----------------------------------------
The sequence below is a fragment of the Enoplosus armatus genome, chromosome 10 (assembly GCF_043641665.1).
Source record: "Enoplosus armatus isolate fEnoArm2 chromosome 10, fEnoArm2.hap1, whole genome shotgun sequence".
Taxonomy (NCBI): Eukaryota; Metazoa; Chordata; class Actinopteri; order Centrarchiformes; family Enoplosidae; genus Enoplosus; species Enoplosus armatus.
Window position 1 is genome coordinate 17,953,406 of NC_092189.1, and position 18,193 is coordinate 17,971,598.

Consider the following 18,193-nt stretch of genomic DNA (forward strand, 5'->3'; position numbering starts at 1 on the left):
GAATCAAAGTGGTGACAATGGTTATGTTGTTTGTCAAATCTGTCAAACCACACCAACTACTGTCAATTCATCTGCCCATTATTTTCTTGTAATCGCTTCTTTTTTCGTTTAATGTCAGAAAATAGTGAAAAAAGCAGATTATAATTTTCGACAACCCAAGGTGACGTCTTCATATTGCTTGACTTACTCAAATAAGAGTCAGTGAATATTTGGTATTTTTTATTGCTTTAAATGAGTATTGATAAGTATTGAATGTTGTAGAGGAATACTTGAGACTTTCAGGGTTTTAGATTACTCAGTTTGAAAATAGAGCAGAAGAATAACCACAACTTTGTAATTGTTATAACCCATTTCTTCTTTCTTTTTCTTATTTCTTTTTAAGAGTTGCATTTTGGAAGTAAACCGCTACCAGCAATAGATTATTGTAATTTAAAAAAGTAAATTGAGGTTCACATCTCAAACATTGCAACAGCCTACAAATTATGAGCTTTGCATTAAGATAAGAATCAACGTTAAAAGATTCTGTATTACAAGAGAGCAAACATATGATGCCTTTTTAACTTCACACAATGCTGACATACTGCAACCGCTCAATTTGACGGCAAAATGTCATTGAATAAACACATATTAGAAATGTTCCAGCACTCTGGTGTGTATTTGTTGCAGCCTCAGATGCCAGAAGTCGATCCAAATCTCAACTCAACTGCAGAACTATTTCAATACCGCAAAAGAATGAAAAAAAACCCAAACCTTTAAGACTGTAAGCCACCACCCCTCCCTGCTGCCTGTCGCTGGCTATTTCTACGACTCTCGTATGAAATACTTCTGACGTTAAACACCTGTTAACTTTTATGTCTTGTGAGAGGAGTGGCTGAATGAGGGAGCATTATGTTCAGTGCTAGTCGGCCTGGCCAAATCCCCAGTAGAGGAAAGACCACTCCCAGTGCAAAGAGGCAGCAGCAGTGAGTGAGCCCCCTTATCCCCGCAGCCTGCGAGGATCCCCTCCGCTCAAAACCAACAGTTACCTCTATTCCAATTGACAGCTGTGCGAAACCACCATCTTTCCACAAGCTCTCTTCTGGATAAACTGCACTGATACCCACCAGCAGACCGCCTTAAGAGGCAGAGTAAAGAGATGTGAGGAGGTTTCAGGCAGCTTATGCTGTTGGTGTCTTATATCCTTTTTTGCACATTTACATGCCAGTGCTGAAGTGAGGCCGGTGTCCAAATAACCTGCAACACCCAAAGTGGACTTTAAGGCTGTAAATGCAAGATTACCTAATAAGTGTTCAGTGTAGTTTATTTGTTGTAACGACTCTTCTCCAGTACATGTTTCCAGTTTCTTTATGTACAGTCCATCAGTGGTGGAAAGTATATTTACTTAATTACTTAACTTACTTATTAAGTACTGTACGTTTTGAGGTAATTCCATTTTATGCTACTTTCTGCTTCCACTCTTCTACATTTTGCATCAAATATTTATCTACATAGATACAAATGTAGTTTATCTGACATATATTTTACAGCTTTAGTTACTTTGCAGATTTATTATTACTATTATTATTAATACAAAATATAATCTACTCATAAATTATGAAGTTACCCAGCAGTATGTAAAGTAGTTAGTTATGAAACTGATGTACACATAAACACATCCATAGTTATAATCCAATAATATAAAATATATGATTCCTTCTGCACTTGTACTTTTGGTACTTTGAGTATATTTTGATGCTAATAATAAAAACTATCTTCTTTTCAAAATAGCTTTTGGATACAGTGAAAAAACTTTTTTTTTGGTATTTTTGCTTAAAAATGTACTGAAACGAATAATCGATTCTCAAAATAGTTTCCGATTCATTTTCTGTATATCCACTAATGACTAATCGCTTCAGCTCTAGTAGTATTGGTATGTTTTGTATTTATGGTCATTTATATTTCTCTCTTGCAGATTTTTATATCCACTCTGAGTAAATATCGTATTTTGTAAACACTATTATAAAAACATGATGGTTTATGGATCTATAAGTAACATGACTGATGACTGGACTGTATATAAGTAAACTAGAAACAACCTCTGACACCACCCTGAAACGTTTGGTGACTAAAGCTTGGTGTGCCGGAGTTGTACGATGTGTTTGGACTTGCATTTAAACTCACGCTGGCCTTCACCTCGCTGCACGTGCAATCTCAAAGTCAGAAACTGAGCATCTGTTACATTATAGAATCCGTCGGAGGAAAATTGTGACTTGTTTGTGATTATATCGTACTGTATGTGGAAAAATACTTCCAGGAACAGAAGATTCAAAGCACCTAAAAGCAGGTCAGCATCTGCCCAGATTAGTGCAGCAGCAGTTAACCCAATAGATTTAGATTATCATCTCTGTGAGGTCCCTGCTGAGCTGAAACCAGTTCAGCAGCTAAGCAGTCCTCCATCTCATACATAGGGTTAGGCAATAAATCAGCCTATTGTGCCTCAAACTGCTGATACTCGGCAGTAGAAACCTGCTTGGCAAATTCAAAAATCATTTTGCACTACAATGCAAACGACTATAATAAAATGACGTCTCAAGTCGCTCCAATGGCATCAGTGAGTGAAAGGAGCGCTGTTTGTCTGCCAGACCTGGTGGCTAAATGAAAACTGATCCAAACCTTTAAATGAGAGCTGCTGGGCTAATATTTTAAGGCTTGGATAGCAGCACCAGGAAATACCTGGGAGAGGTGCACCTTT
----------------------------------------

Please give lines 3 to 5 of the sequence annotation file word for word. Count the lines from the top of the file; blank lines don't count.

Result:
Taxonomy (NCBI): Eukaryota; Metazoa; Chordata; class Actinopteri; order Centrarchiformes; family Enoplosidae; genus Enoplosus; species Enoplosus armatus.
Window position 1 is genome coordinate 17,953,406 of NC_092189.1, and position 18,193 is coordinate 17,971,598.

Consider the following 18,193-nt stretch of genomic DNA (forward strand, 5'->3'; position numbering starts at 1 on the left):